The conventional wisdom is that most major galaxies harbor supermassive black holes to their centers. Scientists also believe that only so-called "active" galaxies should have a visible accumulation of matter, but that The Hubble Space Telescope has found a around a black hole with an unusually low brightness. This galaxy may be a bit of a departure from the rules, but it offers an opportunity to study how the theory of relativity applies in the real world.
NGC 3147 is a large spiral galaxy a little smaller than our own Milky Way. It's about 120 million light-years away – you've probably seen some pictures because it's pretty amazing. Enabling galaxies like quasars are easy to spot. The material that falls there produces emissions over the entire electromagnetic spectrum, and the accretion disks are well visible. Everyone thought that NGC 3147 was way too dark to have its own record, but a new analysis from an international team suggests the opposite.
Hubble has collected data on the central black hole of NGC 3147, which is about 250 million times larger than our sun. The object turns out to have a thin disc of material similar to the one you would find around an active galactic core. Hubble's observations show that the disk rotates at about 10% of the speed of light. Researcher Stefano Bianchi of the Università degli Studi in Rome Tre in Italy explains that this discovery indicates that current models of low-light galaxies have "clearly failed".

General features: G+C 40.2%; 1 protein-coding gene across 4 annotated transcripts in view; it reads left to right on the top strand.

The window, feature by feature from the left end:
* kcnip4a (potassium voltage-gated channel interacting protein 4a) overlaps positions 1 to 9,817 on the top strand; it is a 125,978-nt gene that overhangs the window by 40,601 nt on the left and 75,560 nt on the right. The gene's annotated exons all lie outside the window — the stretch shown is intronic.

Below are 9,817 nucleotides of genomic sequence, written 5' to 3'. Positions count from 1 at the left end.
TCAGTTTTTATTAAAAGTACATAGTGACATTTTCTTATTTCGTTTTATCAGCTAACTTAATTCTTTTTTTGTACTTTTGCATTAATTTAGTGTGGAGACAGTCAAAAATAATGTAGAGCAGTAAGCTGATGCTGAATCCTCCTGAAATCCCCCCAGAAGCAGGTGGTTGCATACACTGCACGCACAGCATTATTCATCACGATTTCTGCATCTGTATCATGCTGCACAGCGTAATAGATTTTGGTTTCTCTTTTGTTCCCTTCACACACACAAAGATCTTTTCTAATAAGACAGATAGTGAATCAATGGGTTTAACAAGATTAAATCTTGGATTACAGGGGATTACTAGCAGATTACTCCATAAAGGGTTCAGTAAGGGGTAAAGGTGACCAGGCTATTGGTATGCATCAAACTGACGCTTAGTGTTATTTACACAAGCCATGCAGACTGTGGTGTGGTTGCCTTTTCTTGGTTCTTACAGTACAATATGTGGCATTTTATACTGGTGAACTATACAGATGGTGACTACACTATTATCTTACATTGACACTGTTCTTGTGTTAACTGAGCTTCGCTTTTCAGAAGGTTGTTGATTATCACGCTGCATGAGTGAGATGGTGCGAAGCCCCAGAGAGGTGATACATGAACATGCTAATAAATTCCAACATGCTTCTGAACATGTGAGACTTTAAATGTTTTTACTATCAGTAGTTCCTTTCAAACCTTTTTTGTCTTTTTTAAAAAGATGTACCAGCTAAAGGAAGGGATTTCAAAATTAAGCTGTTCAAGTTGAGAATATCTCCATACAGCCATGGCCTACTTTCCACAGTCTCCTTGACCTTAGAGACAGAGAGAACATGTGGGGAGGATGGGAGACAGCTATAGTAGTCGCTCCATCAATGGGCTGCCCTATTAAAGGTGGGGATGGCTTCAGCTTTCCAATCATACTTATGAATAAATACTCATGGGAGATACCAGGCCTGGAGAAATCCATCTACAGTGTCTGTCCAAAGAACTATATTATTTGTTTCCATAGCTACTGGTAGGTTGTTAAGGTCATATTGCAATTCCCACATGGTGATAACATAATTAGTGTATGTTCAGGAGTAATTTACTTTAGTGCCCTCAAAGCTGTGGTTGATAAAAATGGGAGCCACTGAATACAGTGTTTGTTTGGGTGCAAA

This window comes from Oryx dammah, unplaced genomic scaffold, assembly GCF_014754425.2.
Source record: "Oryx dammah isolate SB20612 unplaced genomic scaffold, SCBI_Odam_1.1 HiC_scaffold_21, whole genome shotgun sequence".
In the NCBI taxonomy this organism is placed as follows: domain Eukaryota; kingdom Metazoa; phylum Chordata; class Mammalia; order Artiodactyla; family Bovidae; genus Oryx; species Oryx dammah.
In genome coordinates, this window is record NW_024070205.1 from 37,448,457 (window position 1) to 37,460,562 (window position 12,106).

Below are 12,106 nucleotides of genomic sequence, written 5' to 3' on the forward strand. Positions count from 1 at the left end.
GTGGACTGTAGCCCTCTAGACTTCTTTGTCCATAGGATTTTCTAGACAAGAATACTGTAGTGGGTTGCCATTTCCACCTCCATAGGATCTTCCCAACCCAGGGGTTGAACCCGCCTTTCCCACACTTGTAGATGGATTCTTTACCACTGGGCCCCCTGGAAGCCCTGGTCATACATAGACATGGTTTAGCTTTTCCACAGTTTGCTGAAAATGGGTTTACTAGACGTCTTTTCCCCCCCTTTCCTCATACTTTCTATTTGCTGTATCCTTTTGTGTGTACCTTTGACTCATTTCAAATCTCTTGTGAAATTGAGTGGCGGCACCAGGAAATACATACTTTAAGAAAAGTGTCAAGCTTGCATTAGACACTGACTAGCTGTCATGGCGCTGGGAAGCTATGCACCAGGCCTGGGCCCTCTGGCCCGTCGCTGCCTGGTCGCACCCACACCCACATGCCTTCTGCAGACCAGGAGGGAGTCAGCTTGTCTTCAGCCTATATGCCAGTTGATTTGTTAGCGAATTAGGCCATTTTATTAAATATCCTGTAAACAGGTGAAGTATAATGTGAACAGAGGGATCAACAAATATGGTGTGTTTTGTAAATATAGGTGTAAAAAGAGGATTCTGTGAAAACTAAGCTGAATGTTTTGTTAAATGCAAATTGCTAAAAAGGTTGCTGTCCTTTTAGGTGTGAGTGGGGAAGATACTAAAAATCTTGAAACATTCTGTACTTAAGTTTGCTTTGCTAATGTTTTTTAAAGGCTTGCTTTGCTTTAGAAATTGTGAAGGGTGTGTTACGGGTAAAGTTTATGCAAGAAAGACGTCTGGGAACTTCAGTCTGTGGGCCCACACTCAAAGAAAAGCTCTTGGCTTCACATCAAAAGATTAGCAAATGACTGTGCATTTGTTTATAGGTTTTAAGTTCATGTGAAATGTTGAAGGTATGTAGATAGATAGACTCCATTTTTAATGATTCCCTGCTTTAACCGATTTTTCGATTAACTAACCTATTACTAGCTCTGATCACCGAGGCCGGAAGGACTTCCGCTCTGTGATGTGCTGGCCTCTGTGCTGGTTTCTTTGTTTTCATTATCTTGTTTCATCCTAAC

This discovery could have significant effects on how we model galaxies and black holes, but it could also provide a better understanding of the physics underlying supermassive objects. The fast disk associated with the apparent low luminosity of the NGC 3147 could test both general relativity and special relativity.
General relativity deals with the mechanisms of gravity in the universe and the special relativity describes the relationship between space and time. Since NGC 3147 is weaker than a typical active galaxy, the accretion disk that surrounds it can be made much better. The disc sits inside the powerful gravity field of the black hole where scientists can study the impact of light on it.
According to the findings of NGC 3147, astronomers could now go in search of other weakly active galaxies. Some may even be closer to Earth where we can make even more accurate measurements to test Einstein's theories.